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InfoQ Homepage Articles Cameron Purdy Explains Ecstasy - a New Cloud Native Environment

# Cameron Purdy Explains Ecstasy - a New Cloud Native Environment

### Key Takeaways

• Ecstasy is a new Cloud Native programming system and runtime
• It builds upon the design successes of Java and adapts them for Cloud-First
• The language features novel concepts in its type system and compiler
• The runtime is designed to be highly scalable and dense at Cloud scale
• The project is taking shape but still not at release stage yet

Cameron Purdy is probably best known for Oracle Coherence (previously Tangosol), a coherent distributed in-memory cache and data grid. Since leaving Oracle, he has been working on Ecstasy - a language and runtime designed specifically for the serverless cloud.

Ecstasy is still in the early stages of its lifecycle, but it's fair to say that it is an attempt to take lessons learned from programming languages like Java, and modern deployment practices (and the challenges stemming from those), and to use that context to create a new language and environment that is ambitious and forward-looking.

InfoQ: What is the current state? What are you most focused on solving right now?

Cameron Purdy: The state is still very much R&D. We're working on completing the core library, finishing two different database implementations on top of the OODB API, and we're now starting to design and build the actual dynamic runtime.

There's that old saying: "You only get one chance to make a good first impression". When a developer picks up Ecstasy, we want them to pick it up because they are ready for it ... but not before it's ready for them! We really don't want to waste anyone's time, so we're careful to explain that this isn't ready for real world usage. Not just yet.

There are people already using it, but they're using it to play, or they're using it as they contribute to it. So, that's still a pretty small number, and it should be a small number at this point. We're in a very technical stage right now -- it's a lot of fun, and there's a lot to learn, but it's extremely challenging work. (And if you know anyone who would enjoy building an adaptive profile-based native compiler on top of LLVM, we could definitely use the help!)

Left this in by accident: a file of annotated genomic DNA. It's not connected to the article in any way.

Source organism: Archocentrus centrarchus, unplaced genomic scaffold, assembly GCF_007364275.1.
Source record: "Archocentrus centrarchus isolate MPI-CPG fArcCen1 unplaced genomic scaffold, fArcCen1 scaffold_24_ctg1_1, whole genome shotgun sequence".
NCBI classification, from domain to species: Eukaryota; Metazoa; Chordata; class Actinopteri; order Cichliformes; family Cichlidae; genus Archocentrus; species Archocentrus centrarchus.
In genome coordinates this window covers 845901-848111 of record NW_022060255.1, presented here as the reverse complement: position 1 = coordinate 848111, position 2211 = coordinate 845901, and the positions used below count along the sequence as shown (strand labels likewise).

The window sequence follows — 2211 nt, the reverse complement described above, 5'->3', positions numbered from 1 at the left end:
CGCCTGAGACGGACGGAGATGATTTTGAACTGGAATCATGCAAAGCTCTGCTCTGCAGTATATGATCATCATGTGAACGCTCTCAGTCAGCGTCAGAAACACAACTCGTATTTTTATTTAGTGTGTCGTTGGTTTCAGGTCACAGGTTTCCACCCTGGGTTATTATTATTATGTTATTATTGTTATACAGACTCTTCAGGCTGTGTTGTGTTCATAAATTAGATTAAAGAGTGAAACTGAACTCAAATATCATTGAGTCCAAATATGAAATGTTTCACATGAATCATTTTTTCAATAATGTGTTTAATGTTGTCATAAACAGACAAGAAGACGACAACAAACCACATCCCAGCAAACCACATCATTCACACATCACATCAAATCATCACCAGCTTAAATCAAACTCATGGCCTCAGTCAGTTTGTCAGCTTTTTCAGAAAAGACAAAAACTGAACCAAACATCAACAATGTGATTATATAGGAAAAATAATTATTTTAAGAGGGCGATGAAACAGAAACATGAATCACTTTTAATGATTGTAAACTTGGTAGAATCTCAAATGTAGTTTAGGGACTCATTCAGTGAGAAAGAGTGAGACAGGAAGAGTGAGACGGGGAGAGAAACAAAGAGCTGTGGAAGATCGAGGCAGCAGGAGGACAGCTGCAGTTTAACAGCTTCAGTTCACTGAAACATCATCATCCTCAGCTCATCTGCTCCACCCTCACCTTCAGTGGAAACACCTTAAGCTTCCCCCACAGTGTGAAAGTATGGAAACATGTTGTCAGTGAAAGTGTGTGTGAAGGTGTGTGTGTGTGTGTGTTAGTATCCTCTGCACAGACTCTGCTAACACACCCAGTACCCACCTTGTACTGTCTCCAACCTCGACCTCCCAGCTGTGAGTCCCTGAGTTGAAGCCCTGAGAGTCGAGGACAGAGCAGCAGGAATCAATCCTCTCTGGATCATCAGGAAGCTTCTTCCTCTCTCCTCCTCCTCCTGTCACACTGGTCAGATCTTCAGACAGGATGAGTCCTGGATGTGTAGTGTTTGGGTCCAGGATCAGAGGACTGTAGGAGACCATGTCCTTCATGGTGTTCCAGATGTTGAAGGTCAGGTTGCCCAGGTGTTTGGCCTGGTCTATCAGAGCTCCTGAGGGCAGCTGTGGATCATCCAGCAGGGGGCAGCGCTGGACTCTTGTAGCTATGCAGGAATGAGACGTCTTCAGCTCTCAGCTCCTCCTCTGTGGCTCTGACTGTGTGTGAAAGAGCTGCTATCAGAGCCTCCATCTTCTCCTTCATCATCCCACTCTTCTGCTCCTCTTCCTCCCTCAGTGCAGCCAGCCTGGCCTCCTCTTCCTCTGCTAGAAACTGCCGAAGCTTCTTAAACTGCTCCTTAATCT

InfoQ: What does the team look like?

Purdy: Our team is small. Mostly people from Java and Oracle and Tangosol days. Gene Gleyzer, one of my co-founders from Tangosol, has been working full time with me almost since the beginning, others are contributing while still working their corporate jobs, and we've been fortunate to attract a stream of interns and volunteers. We use the Apache license and the Apache contributor agreements for all of the language work, so it's very business friendly. And we have a number of SaaS companies investing some of their own R&D resources, to gauge whether this is a potential long-term strategic fit for where they want to take their own businesses. (Hint: It is.)

To date, the Ecstasy runtime is only a proof-of-concept, which has allowed us to efficiently hash out the remaining necessary design decisions before building the native compiler. The proof of concept was implemented as an interpreter, which is painful because the language and its byte code were designed explicitly for compilation, and it's not at all conducive to being interpreted. Fortunately, that implementation has been stable since it was initially created, and is consuming only a few hours per week to maintain it. It's a workhorse for our R&D, but it's not suitable for production use.

The language itself is implemented and largely stable, and feature complete. Most of the work today is on the core library, which is itself written in Ecstasy, and which is unsurprisingly named the "ecstasy" library. We also have developers working on a number of the standard (but optional) libraries, such as JSON, web, and NoSQL databases.

The big R&D project in the pipeline is the design and implementation of the native runtime, including the big topics of memory management, threading, profiling and adaptive compilation, debugging, and so on. This is probably a six month project just to get to a "hello world", because the architecture has to be solid enough to carry us for at least 20 years or so. And probably another year or two on top of that before it's ready for production usage.

InfoQ: How did the project start?

Purdy: So the first thing to understand is that we did not set out to build a new language. Sure, it's a lot of fun, but it really wasn't the goal for our startup, and this language and the runtime isn't our "product".

Our initial goal was to find a way to be able to run ten thousand applications on a single commodity server. Seriously, ten thousand. We're not talking 100 or 150 ... we're talking two or three orders of magnitude higher than what people are able to do today.